Radios beat a path to new channels for IoT devices
The emerging 802.11ah specification for running low-power WiFi over 900MHz at distances up to a kilometer is one of the most promising new radios. "We believe this new standard is a very strong candidate for IoT applications in smart homes and buildings where a Wi-Fi router is nearby," says Kathleen Philips, who heads an ultra-low-power wireless research program at the Holst Center, a partner with Imec in the Netherlands.
Home and building automation has been a fragmented market served by a host of incompatible wireless protocols including EnOcean, 6LowPAN, WirelessHART, ANT, and RF4CE—most requiring their own gateways. "The definition of this Wi-Fi extension can be a major catalyst for these markets, because it will communicate with already available infrastructure, resolving interoperability issues," Philips told EE Times.
Her group is designing an 11ah chip now that aims to send 100kbit/s distances of up to a kilometer with a peak transmit power consumption of 12mWs and 5mW for the receiver. "Since this is expected to be one of the new mass markets, vendors will differentiate on cost, battery life, robustness, and distance," she says.
Holst also is researching far-field RF wireless charging over a distance of 5m to 10m as an alternative to inductive approaches that require close alignment of coils. The approach is geared for IoT devices that cannot be easily moved to align with an inductive technique and do not have access to other energy sources.
"With a 3W EIRP source transmitting at 915MHz, we can harvest 30µW on a continuous basis from up to five meters away from the source," Phillips says, describing her group's current work.
In other efforts, the Holst team is developing a radio for personal area networks that consumes 5.1mW, has a -95dBm sensitivity and supports Bluetooth 4.0, IEEE 802.15.4, and Zigbee protocols. It is also working on a radio for smart buildings that consumes 4mW in receive mode, has a -120dBm sensitivity, and supports multiple protocols.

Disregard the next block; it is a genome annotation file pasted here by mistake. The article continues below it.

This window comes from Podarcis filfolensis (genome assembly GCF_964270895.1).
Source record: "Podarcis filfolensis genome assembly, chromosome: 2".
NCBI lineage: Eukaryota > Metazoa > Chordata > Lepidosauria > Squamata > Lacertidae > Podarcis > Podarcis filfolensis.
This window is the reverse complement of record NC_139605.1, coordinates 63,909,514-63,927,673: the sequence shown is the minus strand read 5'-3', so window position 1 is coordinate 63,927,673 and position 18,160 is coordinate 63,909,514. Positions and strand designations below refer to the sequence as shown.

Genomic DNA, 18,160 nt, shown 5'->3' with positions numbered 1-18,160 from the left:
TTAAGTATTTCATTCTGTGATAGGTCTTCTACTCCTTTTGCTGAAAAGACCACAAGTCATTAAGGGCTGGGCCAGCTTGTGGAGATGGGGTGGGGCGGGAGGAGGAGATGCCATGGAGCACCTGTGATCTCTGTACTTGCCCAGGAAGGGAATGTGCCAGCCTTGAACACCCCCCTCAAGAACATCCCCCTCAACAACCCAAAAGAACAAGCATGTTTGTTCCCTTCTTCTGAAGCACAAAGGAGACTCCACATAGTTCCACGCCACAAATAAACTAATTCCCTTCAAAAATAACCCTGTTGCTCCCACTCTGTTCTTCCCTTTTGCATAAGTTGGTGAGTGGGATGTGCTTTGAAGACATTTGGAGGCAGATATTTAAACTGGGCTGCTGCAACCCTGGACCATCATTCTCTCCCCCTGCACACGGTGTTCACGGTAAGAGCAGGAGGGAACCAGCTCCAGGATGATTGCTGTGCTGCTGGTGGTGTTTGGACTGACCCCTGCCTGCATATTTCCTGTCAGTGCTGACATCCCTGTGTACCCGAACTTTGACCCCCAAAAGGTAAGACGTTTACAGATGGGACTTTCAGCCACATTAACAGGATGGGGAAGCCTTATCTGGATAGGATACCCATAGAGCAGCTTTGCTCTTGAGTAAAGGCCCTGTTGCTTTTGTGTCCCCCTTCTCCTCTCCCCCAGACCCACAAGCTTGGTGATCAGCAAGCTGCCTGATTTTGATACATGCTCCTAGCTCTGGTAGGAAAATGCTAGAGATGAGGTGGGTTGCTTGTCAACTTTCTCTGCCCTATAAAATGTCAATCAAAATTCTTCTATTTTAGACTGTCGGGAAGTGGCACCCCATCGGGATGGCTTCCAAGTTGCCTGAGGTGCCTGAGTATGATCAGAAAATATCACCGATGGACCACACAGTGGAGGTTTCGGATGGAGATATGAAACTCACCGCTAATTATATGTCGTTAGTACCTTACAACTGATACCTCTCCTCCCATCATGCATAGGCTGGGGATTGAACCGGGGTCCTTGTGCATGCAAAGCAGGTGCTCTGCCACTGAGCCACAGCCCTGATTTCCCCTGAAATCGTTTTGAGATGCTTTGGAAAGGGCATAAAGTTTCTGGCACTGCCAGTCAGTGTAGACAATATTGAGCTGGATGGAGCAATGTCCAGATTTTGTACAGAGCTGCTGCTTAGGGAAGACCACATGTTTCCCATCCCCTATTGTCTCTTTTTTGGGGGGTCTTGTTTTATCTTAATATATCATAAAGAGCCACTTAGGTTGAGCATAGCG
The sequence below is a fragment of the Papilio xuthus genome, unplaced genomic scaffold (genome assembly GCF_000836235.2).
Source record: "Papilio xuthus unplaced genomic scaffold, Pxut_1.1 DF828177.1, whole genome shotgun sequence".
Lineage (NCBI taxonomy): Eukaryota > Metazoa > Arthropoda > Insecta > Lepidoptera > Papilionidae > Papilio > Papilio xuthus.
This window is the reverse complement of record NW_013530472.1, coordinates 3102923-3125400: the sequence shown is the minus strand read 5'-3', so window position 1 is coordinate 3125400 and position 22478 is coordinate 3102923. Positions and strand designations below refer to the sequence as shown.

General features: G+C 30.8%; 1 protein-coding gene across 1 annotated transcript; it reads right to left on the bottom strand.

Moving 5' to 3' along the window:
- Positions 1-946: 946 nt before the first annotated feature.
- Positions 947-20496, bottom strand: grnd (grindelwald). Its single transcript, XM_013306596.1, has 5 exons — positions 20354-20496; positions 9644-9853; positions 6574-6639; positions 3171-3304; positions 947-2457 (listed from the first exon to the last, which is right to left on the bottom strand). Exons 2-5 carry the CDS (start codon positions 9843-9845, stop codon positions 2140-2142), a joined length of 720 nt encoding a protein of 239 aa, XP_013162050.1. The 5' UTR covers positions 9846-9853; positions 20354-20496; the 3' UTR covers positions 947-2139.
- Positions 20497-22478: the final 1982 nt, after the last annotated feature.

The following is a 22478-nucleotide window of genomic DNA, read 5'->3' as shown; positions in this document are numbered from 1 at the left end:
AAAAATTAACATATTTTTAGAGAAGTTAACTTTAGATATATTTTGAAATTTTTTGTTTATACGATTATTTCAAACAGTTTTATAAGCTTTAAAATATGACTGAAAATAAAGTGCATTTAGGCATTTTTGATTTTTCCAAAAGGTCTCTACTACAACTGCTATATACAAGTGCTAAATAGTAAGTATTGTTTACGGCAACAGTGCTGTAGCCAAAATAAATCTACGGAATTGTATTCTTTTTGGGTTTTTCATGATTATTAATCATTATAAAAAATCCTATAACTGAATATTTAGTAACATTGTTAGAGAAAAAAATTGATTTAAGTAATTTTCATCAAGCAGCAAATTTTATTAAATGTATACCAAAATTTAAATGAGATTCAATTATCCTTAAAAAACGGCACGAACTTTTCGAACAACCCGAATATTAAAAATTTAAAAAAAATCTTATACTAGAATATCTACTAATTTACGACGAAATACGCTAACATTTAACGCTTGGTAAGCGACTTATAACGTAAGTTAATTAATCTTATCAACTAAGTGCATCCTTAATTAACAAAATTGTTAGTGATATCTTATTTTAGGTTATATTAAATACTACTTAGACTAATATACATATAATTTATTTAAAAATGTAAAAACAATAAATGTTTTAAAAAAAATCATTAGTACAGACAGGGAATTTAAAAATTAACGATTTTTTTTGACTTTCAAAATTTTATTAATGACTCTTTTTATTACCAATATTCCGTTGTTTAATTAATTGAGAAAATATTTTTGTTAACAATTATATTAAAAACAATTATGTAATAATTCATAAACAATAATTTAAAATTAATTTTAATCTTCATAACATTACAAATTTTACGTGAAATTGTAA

Riding millimeter waves
At the high end of the spectrum, Imec is among a growing set of researchers that see many mass-market applications emerging in the millimeter wave spectrum from 60GHz to 90GHz, spanning automotive radar to 5G cellular links.
Imec reported earlier this year on its work on a 79GHz radar transceiver in 28nm CMOS that has more than 10 per cent efficiency. It is now measuring results of its work, aiming to integrate the transceiver into a cm2 SoC with a phased array antenna.
Researchers see a broad set of high-volume apps emerging for millimeter wave radios.
Such millimeter wave designs will benefit from emerging work in massive MIMO antennas, says Liesbet Van der Perre, a group science director in wireless research at Imec. She predicts 2020 base stations could use the technique to deliver backhaul connections at 1.17Gbit/s at power consumption levels of 90W. That's up from 270Mbit/s for today's base stations consuming 700W, she said.
Imec is leading a research collaboration in the European Union that aims to develop core technology for algorithms, DSPs and radios for massive MIMO. "It's not classic MIMO, it's a new scheme and very disruptive," she told us.
Separately, Van der Perre discussed early work on a reconfigurable 10Gbit/s radio module for 5G, targeting the 16nm node. It would integrate past work in base bands, transceivers, and frequency-flexible front-end modules.
The group's work is focused on CMOS, which she claims is catching up to the millimeter wave capabilities of silicon germanium at the 20nm node.
CMOS will catch up with SiGe's millimeter wave capabilities at 20nm, Imec believes.
- Rick Merritt
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